Software Engineering 2: Specification of Systems and Languages (Texts in Theoretical Computer Science. An EATCS Series)
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The art, craft, discipline, logic, practice and science of developing large-scale software products needs a professional base. The textbooks in this three-volume set combine informal, engineeringly sound approaches with the rigor of formal, mathematics-based approaches.
This volume covers the basic principles and techniques of specifying systems and languages. It deals with modelling the semiotics (pragmatics, semantics and syntax of systems and languages), modelling spatial and simple temporal phenomena, and such specialized topics as modularity (incl. UML class diagrams), Petri nets, live sequence charts, statecharts, and temporal logics, including the duration calculus. Finally, the book presents techniques for interpreter and compiler development of functional, imperative, modular and parallel programming languages.
This book is targeted at late undergraduate to early graduate university students, and researchers of programming methodologies. Vol. 1 of this series is a prerequisite text.
Themselves. We say that a tree represents a hierarchy. We may describe the hierarchy by explaining the roots, the branches of a(ny) subtree and the leaves. We may thus liken or "equate" a system (a domain, a set of requirements or a software design) by a tree. We may choose to develop the tree structure from the root towards the leaves (also, colloquially, "in the vernacular", known as "top-down"), or we may choose to develop the tree structure from the leaves towards the root (colloquially known.
Bibliographical Notes 29 XII Contents Part II SPECIFICATION FACETS 2 Hierarchies and Compositions 2.1 The Issues 2.1.1 Informal Illustrations 2.1.2 Formal Illustrations 2.2 Initial Methodological Consequences 2.2.1 Some Definitions 2.2.2 Principles and Techniques 2.3 The Main Example 2.3.1 A Hierarchical, Narrative Presentation 2.3.2 A Hierarchical, Formal Presentation 2.3.3 A Compositional, Narrative Presentation 2.3.4 A Compositional, Formal Presentation 2.4 Discussion 2.5 Bibliographical.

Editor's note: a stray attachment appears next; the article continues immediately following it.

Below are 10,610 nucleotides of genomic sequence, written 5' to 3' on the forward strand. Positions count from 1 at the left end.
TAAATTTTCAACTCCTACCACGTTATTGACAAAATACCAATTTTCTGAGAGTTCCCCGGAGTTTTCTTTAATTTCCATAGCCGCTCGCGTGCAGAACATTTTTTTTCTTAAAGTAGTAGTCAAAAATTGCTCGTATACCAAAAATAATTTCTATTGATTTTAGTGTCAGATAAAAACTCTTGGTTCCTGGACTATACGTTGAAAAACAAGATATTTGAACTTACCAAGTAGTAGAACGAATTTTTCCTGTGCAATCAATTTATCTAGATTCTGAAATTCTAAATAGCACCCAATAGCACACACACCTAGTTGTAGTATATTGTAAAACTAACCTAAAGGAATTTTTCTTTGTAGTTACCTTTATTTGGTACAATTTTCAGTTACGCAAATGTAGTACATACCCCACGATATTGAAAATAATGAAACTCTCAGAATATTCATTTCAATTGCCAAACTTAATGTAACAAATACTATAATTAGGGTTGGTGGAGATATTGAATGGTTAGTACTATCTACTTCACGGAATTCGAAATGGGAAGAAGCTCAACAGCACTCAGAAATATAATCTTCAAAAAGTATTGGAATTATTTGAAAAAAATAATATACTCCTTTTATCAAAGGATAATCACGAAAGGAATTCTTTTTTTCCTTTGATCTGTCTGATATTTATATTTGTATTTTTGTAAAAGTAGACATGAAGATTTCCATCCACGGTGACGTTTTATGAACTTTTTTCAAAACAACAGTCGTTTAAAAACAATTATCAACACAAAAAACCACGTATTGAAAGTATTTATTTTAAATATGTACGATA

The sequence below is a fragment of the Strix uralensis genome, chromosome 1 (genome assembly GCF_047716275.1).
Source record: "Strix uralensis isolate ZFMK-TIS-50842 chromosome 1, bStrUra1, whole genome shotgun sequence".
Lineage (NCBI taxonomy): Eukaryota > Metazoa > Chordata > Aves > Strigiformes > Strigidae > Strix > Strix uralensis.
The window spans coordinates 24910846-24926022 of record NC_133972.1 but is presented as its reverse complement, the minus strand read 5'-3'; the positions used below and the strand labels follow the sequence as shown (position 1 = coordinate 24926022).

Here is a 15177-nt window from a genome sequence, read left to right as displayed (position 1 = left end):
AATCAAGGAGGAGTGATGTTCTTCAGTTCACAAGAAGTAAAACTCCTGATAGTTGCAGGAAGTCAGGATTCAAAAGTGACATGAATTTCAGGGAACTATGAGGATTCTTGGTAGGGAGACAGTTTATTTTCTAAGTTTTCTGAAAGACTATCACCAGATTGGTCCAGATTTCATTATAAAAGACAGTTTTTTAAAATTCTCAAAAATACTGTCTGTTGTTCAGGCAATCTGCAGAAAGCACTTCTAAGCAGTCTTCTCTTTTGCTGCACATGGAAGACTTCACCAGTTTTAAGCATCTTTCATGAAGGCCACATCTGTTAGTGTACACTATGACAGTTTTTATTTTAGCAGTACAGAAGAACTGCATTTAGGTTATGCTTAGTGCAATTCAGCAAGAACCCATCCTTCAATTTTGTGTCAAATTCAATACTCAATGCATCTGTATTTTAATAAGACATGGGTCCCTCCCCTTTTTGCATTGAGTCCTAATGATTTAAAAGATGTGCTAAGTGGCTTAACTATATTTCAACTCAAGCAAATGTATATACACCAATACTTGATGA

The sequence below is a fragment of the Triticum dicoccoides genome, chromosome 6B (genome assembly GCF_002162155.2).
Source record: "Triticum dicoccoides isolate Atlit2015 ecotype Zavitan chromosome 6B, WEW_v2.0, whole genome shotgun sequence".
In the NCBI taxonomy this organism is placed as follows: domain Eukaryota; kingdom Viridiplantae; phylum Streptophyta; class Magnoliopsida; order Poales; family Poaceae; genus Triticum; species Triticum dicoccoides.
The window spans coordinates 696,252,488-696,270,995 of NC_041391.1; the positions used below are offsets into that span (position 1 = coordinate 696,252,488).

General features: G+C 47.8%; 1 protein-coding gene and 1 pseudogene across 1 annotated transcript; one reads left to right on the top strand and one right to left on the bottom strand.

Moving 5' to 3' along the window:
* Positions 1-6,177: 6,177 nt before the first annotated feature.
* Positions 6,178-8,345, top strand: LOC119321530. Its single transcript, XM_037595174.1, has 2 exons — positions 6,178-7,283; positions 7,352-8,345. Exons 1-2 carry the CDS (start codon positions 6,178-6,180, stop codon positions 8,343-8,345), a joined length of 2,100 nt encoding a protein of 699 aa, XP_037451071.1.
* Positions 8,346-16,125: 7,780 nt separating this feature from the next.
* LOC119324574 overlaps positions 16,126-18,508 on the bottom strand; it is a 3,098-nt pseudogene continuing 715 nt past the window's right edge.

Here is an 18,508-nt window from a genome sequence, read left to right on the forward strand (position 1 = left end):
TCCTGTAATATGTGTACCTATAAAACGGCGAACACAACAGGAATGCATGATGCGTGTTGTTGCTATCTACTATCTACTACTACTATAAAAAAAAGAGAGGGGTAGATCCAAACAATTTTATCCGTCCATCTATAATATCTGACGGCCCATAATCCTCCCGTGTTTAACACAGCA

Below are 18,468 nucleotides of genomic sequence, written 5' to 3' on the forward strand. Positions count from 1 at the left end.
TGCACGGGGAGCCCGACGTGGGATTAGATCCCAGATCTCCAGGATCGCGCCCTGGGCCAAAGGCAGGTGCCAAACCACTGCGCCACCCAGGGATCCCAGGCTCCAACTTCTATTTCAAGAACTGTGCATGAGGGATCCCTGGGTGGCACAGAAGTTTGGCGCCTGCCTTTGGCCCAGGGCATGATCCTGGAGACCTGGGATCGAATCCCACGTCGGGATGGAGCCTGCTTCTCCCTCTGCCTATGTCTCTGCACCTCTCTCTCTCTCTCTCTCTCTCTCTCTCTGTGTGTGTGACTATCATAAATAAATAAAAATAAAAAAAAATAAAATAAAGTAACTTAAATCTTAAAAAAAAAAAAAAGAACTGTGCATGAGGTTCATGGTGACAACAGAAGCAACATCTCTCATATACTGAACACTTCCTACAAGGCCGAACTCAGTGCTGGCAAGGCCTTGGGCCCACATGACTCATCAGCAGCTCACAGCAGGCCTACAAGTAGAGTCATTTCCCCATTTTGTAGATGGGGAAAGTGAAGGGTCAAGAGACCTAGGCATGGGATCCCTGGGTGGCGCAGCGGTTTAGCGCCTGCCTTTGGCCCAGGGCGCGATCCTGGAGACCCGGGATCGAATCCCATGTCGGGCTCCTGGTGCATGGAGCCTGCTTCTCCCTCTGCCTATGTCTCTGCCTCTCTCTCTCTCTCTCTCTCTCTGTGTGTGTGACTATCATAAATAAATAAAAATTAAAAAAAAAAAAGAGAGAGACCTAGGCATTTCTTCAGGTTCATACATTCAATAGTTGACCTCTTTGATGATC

Transformation that would be effected by an execution as prescribed from that label (when in any one state) and to the program exit, i.e., to and including the last statement of a program — where we hope that if that statement is a conditional GOTO statement that it itself will eventually lead to a no-GOTO to the target label being effected. Variables of a block denote locations, so labels of a block denote continuations, and these bindings are both kept in the block environment: type LOC, VAL.
Group, N.Y., 1965.  Peter J. Landin. A Generalization of Jumps and Labels. Technical Report, Univac Systems Programming Research Group, N.Y., 1965. although — at the time not widely spread — did indeed have some rather substantial influence. They clearly show Landin's canny ability to deal with complicated "phenomena" in elegant ways. Landin handles control by way of a special form of closure, giving a statically scoped form of control, namely in terms of the J operator. Later authors have.
For example, by collision. 1. Provide a definition of what an aircraft position, in the air, is. 2. Provide a type definition of the concept of air traffic. Assume a time interval, from time t s tart to time t e n c [, over which air traffic is defined. 3. Impose suitable constraints on air traffic. 4. Define a function which applies to any air traffic and which yields the first time, after t s tart> at which an aircraft collision occurs, i.e., when their locations "overlap". 5. Define another.